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    I disagree entirely. I'm simply not that superficial as a coach or player. I've also seen too many umpires who think looking the part is the important bit, instead of actually umpiring well. Sure, I do still prejudge a bit, and often peg someone as a non-umpire forced to do their one game for the year. Occasionally I'm wrong and pleasantly surprised.

    You can say "because this is me" isn't a fair reason, but you're already framing it under the assumption that non-conformity is wrong. You need to give me a fair reason why I should be making the choice to turn up in black shoes and black pants. Why I need to have the sort of haircut you approve of. Do you have one? Do black shoes vs red, brown hair vs pink, pants vs shorts make me better equipped to watch & judge what happens on the field? Or is the reasoning the same as what cargo cults used, that all great umpires dress like this, therefore dressing like this makes umpiring skills more likely to appear in my head?

    And I think my strong disagreement with what you've put is a symptom of my thoughts on a wider issue, more so than not liking it when applied to umpiring. I really, really dislike the notion that we need to conform to what others are expecting, to be conventional simply because we're prejudging those others to be intolerant of our differences, to deny us credibility because of superficial stuff. F#$% that. Will some people have an issue with me because I've got no shoes on, or fluoro hair, or otherwise look weird? No doubt. Some people do. But that problem is on their end, not on mine. They need to be more tolerant, I don't need to conform to placate them.

    But I still don't like it when applied to umpiring. I want to be judged as an umpire for my umpiring, not for my image. No doubt there have been players or coaches who've seen me about to umpire and assumed I'll be crap because I was wearing the same bright green shoes I played in, or had bright green hair, or didn't have a bright green shirt on. And you know what? Takes them about 5 minutes to get over it. Same as someone who turns up looking as professional as possible, as conformist as possible, it doesn't take more than 5 minutes to realise they're an impostor. And that, umpiring badly, is what really loses credibility. Maybe players try a little bit more on because I've leaked credibility before I started. But maybe not, because those same players try it on with any umpire they don't know, to see what they can get away with. There's also the added benefit that the second time I umpire someone, they probably remember the first game, because I'm not in generic black shoes/black pants/bright polo. So even if I start a little bit behind in the credibility stakes the first time I umpire someone, by the start of game 2 I've already pulled ahead of where I'd be by making the effort to conform.

    Same goes for coaching. I know some parents' first impression has been on the negative side, wondering who this weirdo is that's going to be looking after their kids. But again, the first impression, whether good or bad, gets replaced pretty soon based on the actual coaching, on how you interact with their kids, on whether their kids are enjoying hockey.

    If someone prefers to look as neat as possible, to emulate the 'umpiring uniform' seen at international level, good luck to them. But conformity just for the sake of pandering to people's supposed expectations & prejudices, I don't think that's good advice.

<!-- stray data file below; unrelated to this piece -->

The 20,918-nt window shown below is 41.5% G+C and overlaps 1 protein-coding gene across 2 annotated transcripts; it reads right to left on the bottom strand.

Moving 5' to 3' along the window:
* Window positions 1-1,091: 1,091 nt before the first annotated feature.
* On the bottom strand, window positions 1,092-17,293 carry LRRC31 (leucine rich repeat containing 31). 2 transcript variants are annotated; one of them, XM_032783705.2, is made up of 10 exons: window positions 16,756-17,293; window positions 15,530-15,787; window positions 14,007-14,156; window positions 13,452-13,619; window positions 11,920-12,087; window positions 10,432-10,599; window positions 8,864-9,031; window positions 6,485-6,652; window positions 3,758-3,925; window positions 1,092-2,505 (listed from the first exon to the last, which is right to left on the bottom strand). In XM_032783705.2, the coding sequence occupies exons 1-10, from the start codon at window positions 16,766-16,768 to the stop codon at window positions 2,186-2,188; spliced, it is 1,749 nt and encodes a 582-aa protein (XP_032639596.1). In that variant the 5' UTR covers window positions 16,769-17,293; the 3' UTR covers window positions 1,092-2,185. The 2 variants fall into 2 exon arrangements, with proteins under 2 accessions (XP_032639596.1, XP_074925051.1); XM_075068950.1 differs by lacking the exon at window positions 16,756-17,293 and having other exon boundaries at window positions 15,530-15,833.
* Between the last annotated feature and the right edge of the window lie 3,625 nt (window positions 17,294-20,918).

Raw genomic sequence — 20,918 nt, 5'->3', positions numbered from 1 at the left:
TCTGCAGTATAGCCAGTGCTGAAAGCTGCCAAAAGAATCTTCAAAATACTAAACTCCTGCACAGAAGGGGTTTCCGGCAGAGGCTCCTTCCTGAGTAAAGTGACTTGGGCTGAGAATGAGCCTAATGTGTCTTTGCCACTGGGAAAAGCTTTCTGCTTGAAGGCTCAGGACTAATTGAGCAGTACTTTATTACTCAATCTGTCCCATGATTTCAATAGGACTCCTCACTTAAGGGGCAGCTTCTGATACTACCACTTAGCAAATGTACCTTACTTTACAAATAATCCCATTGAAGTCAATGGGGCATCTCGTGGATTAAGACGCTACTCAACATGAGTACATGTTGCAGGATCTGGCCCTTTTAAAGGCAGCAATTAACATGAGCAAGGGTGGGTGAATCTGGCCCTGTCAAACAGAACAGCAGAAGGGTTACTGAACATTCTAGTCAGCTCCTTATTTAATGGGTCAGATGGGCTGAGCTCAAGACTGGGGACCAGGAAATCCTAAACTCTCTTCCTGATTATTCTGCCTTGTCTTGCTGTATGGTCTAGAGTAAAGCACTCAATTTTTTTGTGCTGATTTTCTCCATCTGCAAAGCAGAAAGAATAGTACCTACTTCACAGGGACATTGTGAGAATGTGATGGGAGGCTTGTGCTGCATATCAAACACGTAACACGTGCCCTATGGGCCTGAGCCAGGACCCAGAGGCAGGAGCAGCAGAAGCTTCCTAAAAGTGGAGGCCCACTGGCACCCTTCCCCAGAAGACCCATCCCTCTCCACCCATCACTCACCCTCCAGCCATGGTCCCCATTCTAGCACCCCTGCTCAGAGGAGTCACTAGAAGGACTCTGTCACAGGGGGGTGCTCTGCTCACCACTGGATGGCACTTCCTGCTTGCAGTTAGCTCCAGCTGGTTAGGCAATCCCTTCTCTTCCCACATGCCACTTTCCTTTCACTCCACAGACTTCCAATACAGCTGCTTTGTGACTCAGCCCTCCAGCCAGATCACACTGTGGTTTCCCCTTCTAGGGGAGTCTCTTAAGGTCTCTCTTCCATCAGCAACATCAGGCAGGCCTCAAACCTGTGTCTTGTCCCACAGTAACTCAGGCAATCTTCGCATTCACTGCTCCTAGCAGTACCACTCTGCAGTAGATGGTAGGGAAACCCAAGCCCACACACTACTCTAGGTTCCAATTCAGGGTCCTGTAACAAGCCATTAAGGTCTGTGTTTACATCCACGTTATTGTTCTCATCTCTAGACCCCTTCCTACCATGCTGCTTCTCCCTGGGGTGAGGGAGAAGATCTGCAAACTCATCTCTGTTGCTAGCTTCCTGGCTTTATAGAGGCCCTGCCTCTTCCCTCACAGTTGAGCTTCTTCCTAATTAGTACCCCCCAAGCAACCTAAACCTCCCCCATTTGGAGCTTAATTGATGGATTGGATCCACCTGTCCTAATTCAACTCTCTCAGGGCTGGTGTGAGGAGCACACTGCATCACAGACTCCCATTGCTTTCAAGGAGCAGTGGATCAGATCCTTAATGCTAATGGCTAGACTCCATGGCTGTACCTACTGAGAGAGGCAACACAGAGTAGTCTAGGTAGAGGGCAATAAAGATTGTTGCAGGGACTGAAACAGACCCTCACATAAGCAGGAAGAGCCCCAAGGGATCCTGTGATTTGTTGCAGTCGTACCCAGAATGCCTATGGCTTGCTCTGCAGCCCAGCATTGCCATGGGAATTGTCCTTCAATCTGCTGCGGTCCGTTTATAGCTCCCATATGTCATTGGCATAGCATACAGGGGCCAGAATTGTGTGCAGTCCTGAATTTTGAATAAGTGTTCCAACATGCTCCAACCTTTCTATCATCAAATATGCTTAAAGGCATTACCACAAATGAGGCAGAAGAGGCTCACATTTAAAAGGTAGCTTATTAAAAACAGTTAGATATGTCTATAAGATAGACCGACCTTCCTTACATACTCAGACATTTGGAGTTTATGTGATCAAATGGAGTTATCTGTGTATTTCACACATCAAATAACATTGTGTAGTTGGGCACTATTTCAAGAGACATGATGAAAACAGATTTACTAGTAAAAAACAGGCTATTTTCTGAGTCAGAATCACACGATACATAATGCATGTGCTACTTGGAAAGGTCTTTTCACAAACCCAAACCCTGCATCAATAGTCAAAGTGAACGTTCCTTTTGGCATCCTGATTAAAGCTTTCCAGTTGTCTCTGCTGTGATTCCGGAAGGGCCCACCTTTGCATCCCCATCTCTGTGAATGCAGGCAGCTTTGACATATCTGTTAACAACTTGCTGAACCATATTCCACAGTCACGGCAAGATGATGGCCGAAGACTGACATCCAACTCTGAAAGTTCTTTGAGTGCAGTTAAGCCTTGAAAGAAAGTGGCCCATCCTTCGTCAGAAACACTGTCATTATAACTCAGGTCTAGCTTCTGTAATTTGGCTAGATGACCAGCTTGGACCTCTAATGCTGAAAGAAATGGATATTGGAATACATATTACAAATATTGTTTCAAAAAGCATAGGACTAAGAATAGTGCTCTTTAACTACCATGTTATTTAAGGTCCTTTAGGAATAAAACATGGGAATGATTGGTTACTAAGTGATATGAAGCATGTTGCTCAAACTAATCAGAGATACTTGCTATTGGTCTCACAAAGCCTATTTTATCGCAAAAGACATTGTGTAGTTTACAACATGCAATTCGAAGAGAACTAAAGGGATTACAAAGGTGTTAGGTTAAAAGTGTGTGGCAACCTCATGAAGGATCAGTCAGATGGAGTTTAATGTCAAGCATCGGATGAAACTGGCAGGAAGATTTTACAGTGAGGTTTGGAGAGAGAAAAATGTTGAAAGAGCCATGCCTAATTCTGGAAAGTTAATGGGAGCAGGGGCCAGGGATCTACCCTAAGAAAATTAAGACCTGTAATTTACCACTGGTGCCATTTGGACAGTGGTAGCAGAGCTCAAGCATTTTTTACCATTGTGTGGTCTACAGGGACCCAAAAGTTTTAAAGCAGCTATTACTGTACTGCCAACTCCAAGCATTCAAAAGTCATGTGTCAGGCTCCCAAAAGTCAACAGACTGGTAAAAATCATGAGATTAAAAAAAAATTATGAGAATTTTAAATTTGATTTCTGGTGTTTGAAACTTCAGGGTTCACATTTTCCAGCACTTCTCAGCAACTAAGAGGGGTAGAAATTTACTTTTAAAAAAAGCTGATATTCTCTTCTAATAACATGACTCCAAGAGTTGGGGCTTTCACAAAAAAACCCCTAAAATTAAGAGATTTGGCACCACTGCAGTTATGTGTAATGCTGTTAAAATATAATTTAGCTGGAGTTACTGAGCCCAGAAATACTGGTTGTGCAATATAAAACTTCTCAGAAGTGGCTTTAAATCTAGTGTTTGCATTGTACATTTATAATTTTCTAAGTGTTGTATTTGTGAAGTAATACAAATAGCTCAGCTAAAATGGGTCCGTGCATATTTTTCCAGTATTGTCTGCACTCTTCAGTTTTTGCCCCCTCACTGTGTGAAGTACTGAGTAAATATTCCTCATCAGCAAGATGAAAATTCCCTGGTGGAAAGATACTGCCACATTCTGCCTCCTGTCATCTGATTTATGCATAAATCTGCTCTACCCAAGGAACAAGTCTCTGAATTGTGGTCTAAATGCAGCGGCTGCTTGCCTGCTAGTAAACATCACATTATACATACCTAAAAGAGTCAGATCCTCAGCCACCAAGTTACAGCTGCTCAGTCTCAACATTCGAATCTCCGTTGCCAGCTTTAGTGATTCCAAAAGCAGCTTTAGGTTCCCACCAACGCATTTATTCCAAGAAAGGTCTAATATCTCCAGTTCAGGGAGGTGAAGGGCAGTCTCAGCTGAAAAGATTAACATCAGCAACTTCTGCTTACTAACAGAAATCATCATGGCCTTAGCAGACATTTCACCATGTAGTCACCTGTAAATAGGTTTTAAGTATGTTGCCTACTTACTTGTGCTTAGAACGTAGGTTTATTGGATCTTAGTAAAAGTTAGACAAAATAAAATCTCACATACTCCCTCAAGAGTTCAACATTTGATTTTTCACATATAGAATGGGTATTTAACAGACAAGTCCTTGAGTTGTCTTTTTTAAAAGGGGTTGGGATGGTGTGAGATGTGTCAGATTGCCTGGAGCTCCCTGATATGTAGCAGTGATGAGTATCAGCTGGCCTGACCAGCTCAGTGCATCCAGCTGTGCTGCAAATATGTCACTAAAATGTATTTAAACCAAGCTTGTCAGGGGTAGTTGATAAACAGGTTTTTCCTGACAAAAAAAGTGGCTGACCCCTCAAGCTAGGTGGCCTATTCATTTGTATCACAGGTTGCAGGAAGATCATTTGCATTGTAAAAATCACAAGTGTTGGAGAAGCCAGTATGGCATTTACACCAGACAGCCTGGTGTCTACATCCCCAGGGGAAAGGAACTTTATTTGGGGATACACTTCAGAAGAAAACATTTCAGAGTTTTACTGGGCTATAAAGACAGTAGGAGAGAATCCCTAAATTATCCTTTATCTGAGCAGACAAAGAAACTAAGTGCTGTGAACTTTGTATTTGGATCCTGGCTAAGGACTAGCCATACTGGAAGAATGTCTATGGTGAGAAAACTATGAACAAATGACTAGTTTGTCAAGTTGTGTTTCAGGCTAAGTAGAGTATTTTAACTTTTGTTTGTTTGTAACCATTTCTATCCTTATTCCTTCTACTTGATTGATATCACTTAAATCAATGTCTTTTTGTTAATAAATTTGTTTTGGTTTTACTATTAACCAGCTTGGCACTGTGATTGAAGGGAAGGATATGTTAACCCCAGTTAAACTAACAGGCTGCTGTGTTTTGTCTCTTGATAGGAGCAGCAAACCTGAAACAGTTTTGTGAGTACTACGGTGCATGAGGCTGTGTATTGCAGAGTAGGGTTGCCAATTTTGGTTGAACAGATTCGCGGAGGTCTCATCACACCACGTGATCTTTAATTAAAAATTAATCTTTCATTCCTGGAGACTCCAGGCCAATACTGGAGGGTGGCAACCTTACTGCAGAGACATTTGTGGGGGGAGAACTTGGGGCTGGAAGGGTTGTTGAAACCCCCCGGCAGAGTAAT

As I said, I think this debate can apply to far more than just umpiring. Can apply it to job interviews, to team stuff (and if I'm doing something where part of the deal is representing a bigger organisation than just me, e.g. coaching a rep team, then I do try and project the image they want, will wear the team tracksuit, won't look (much) like a homeless feral while being identified as part of that team, etc.) Can apply it to questioning authority in general, to questioning things in general, asking why stuff should be done a particular way.

    Might end up further derailing this thread, which was already the derailment of another thread. But doing that IS what convention says should happen in the umpiring corner, so that's ok. :D
     
    #18 sanabas, Jul 31, 2017
    Last edited: Jul 31, 2017
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  19. Krebsy

    Krebsy FHF All Time Great

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    The principle behind this is important and it is pleasing to see that in the UK and other similar countries it is becoming standard practice much to the chagrin od those who rely on checklists of appropriateness. It is not universally successful and it does allow pillocks to be really big pillocks, but the old way allowed pillocks to hide and disguise themselves. Now they are in plain sight. That has to be an improvement.
    Also those genuinely keen and capable souls who dont want to dress in black slacks and brogues are getting the opportunity to actually just be good at stuff and worry less about irrelevant nonsense which is only required because the list says so.
     
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  20. Gingerbread

    Gingerbread FHF All Time Great

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    I do have to say umpiring attire wise, if my colleague for a non-appointed game is a player in shorts or someone in jeans I do tend to think of them as being less interested and likely to doing it as a favour for the team rather than doing it because they want to. I think if you turn up for the game looking like you are interested it gives the players the right mind-set that you are serious and won't take any messing around. Not saying that is the case for all club umpires, just the way I view them